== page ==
Job satisfaction: what to do about an Australian paradox

Is it time to introduce ‘chief energy officer’ to your job title? Michel Gomberg explores workplace disengagement, job crafting and how a leader can build a thriving organisation by thinking like a coach.

Imagine if your car’s engine operated at less than one fifth of its capacity? According to Gallup’s latest global report, that is precisely what is happening with the workforce. Only 15% of employees are engaged in their jobs, while a striking 85% are either unattached (67%) or actively disengaged (18%). 

This means only a fraction of people are enthusiastic, emotionally invested and psychological owners of their work, with a disproportional impact on productivity, profitability and innovation. Conversely, the vast majority has a passive relationship with their jobs. They put time – but not commitment or zest – into their tasks. And, for actively disengaged employees , discontentment may even erode collective performance and organisational climate. 

Improving job satisfaction is particularly important given the prevalence of mental health issues prevalent in some industries. According to Mentally Healthy 2018, a survey conducted among two thousand marketing, media and advertising professionals, more than half of workers in these areas present mild to severe anxiety (twice as much as general population), with a quarter exhibiting severe signs. Nearly one in five suffers from severe depression. Burnout has become such a common symptom that it is almost perceived as inevitable in this field. 

Employees with good mental health typically recognise that their abilities are frequently used at work (in a strengths-based environment), where they have close relationships (high-quality connections) and perform tasks perceived as relevant (meaningful work). Gallup research shows that about 70% of the variance in engagement among workgroups can be attributed to their manager.

So our position as leaders, especially in marketing and creative roles, is rapidly turning into the ‘chief energy officer’. In this context, our mission is to create the conditions for individuals to identify and develop their talents, connecting them to organisational goals. Also, we need to stimulate an appreciative mindset towards diversity, moving from respecting differences to actually celebrating them.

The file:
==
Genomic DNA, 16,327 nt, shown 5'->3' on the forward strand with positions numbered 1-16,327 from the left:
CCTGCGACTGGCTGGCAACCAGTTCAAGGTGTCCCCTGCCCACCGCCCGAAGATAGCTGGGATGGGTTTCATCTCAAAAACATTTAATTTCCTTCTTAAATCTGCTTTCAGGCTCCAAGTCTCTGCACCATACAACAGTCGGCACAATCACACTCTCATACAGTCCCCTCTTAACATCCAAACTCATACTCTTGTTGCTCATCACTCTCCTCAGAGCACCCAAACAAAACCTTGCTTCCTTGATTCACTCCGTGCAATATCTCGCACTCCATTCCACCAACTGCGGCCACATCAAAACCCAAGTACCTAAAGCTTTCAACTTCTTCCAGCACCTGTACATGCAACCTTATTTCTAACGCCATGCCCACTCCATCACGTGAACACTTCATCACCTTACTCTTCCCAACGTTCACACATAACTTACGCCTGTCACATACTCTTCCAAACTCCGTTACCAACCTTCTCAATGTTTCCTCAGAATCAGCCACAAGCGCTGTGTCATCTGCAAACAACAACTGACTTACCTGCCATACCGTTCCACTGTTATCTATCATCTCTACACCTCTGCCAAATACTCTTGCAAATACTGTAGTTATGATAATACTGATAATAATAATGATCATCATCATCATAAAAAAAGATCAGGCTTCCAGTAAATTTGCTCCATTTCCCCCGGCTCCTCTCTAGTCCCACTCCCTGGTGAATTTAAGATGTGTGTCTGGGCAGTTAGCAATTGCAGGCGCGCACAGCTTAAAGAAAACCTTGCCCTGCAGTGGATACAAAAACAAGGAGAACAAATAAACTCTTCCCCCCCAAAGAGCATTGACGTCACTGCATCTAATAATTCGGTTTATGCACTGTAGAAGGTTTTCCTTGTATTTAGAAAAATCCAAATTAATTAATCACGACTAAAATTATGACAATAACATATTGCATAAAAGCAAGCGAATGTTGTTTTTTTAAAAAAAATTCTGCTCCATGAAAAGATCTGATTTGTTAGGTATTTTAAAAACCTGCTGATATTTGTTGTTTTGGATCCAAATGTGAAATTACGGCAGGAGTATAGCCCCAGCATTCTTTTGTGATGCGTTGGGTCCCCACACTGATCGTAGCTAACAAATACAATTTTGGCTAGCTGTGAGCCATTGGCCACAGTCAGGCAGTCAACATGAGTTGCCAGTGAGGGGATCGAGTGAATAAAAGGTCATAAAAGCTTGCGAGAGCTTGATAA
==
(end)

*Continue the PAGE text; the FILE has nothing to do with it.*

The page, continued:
A good chief energy officer is a leader with the skills of a coach. That involves the ability to ask provocative questions, listen mindfully, embrace emotions and ultimately help people and teams access their own resources to meet their goals. Such leaders avoid generalisations and seek individualisation in their effort to truly understand the human beings in front of them, going far beyond transactional work relationships. In essence, they adopt a more humanistic approach that modern researchers consistently associate with superior organisational performance.

One of the most effective techniques to create this virtuous environment is ‘job crafting’, which is based on the principle that the job of our dreams usually can’t be found – it must instead be created. That requires an agreement between managers and teams to adjust roles to people (not solely the opposite), reallocating parts of the tasks according to skills. This approach addresses a very basic human need of autonomy (a powerful source of intrinsic motivation), leading to sustainable engagement and superior performance.

Job crafting starts with an exercise to reveal our superpowers: things we constantly do well that also energise us. Surprisingly, while strengths can be exponentially improved, a higher emphasis on fixing the gaps leads to poor productivity and disengagement. However, most people are unaware of their strengths due to a natural inclination of the human brain to focus on what’s wrong (which scientists refer to as a ‘negativity bias’). 

An effective technique to challenge this tendency is to reflect about a specific event when we were at our best and try to identify what strengths were displayed. Then, share the story with a partner and ask the person to spot the qualities demonstrated in the episode (it’s also a great way to foster mindful listening). This step will probably reveal some blind spots, as we often take our strengths for granted because they come without effort. Next, in a group setting, participants share their partner’s stories as a way to cultivate positive regard.

Once people gain more clarity about each other’s strengths, managers and employees must agree on the tasks that could be redistributed. Typically, one may appreciate (and excel at) something a colleague perceives to be a burden. So, while it is unrealistic to envision an exact person-activity fit for everyone, over time, people start to notice an increasing opportunity to do what they do best (and enjoy) more regularly. Consequently, well-rounded teams are shaped with employees who shine where others struggle. 

In Australia, the labour force is currently dealing with a curious paradox: employees consider their life satisfaction to be higher than anywhere in the world, but engagement at work is as poor as the global average. From an economic perspective, this indicates an untapped pathway for substantial GDP growth. From a human perspective, it represents a magnificent chance to elevate self-worth and a sense of fulfilment. Hopefully, realising such enormous potential will be the legacy of an emerging breed of chief energy officers.

Michel Gomberg is marketing and leaderships development professional.

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